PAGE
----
>only other person to write about the evolution of memes.>>
>The only other one I recommend. Of course Dennett's books are there too.
><< On TV, you tell
>the audience that "I wrote Virus of the Mind because there was this
>incredibly interesting topic that no one was talking about..." Clearly
>In what way? Are you going to say that "no one" was inaccurate because .001%
>of the population had heard of memetics? I surrender. You got me.
><< All of this, along with your claims of writing "the Bible of
>Memetics" allows scientists to reasonably suppose that VOTM is the most
>technically sophisticated treatment available. Once they get that idea,
>they conclude that memetics is mainly hype and euphoria. I have found
>myself successfully correcting people who had this sort of entirely
>preventable immune reaction, but this has often resulted from them going
>public with their impressions. I do not have formal surveys, but I am sure
>that many other scientists have been quietly going away in disgust.>>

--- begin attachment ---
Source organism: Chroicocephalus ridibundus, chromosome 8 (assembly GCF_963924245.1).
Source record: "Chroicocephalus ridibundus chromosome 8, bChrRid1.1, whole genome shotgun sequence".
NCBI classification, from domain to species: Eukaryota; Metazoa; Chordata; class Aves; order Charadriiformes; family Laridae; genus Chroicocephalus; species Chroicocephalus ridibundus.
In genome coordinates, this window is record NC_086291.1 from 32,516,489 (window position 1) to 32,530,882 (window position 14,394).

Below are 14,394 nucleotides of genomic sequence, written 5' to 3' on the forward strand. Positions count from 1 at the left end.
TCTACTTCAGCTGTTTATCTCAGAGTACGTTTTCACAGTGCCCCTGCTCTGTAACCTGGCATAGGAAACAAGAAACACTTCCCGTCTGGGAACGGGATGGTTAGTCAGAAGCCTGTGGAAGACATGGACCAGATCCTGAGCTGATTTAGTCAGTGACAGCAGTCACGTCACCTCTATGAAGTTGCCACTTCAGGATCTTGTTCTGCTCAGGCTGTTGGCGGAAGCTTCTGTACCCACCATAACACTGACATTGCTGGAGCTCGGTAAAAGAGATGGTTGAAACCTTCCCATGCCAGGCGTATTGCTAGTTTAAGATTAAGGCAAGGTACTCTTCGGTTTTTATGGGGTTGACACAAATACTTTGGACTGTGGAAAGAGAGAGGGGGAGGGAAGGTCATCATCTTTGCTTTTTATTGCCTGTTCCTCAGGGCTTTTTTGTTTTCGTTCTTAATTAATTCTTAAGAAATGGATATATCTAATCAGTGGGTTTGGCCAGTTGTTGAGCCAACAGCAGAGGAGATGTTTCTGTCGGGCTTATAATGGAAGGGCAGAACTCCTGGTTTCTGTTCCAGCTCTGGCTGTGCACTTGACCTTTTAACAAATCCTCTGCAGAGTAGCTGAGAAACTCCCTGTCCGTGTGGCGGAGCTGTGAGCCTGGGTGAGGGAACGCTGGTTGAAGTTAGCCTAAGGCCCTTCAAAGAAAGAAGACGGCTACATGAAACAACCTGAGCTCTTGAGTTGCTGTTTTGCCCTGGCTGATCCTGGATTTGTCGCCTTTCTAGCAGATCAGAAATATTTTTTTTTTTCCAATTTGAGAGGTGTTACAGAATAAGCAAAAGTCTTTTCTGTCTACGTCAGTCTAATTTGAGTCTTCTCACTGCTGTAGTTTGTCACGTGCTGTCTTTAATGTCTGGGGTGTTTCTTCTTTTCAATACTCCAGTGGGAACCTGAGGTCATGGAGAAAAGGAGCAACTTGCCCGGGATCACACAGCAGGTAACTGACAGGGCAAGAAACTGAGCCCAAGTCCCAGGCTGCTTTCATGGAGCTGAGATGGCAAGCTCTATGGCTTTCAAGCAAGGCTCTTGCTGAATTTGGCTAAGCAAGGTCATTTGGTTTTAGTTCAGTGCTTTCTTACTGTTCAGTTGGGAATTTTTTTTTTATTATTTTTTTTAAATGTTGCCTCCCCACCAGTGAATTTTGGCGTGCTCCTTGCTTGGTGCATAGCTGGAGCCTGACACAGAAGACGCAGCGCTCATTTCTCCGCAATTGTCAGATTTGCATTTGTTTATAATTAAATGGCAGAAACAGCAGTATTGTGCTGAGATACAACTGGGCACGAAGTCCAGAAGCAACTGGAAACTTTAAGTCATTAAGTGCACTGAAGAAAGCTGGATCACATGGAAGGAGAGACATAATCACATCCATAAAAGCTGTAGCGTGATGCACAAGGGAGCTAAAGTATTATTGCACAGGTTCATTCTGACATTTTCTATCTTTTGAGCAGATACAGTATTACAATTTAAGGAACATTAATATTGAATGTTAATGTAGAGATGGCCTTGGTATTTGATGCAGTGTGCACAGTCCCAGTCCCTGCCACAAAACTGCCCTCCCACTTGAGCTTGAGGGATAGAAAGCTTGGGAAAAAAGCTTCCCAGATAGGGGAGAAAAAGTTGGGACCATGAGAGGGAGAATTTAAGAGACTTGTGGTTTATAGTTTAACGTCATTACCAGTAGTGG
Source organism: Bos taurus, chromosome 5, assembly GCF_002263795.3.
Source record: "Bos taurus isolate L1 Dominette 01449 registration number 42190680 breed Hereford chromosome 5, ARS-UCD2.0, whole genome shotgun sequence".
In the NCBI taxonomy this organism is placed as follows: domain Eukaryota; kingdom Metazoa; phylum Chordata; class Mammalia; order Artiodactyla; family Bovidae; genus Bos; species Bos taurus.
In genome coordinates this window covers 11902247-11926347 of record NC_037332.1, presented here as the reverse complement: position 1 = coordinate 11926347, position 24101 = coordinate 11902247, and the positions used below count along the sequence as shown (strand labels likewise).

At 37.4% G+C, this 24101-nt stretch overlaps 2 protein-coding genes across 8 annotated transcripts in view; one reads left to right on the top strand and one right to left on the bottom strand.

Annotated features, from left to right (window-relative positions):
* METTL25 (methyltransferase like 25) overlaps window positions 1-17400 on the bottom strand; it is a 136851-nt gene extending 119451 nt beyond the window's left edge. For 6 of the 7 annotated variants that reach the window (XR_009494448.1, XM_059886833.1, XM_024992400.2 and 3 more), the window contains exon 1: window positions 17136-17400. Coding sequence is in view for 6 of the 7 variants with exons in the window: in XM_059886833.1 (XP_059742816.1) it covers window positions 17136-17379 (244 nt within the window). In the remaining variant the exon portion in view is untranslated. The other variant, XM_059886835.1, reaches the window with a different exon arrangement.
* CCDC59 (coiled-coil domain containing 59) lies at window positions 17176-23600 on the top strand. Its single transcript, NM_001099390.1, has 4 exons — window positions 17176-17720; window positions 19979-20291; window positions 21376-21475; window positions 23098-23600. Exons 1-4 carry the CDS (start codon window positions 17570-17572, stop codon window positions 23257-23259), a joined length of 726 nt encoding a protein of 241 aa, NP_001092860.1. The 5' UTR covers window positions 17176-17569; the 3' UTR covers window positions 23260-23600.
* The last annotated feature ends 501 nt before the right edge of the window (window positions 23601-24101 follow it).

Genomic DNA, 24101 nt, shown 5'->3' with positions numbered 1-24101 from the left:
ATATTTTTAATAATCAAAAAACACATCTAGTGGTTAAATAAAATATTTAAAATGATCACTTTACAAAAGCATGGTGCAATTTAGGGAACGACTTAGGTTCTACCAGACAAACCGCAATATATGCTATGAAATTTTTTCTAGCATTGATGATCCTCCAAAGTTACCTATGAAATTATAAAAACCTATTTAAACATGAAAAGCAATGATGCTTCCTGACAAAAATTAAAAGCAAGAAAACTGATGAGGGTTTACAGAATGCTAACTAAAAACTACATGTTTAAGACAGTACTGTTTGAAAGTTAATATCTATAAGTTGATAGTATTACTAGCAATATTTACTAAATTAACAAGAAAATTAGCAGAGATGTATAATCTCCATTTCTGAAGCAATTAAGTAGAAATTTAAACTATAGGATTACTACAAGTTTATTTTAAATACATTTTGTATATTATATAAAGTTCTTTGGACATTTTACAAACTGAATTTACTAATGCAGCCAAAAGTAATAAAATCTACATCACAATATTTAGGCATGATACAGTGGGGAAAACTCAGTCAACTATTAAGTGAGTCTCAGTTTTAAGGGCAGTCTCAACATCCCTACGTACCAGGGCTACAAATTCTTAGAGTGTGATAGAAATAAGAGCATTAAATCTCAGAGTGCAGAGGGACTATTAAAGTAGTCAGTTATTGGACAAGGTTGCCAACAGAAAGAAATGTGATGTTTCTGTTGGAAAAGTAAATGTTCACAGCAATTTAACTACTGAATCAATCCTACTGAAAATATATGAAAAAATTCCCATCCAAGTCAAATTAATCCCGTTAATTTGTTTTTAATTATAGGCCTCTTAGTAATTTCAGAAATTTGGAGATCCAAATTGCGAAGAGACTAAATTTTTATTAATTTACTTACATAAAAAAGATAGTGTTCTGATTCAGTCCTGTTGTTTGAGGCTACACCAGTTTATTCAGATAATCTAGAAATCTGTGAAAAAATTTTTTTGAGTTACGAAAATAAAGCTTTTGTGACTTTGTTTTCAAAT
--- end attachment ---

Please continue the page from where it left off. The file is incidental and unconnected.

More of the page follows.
>You are sure about a lot of things, aren't you?
>Good luck trying to prevent reactions, Aaron. Believe me, the most
>technically sophisticated treatment of evolution will provoke a reaction in
>a creationist. Memetics hammers against people's worldview. Other than
>instilling it from childhood, there's no was to prevent a reaction. Hey,
>that's not a bad idea...!
><<Paul's reaction to the box messages and "blobs on trolleys" is likely to
>fairly common, too. I suspect he feels the same way about that animated
>lion at your web page.>>
>You can disparage my artwork all you want (it's not very good). But when you
>start disparaging KMO -- watch out!

What does KMO (Kevin Michael O'Connor) do to his art critics (or more
exactly, to critics of treating his lion as "central" to memetics)? I find
you saying "watch out!" quite a bit.

The only thing I can see that makes Mr. O'Connor's cartoons "central" to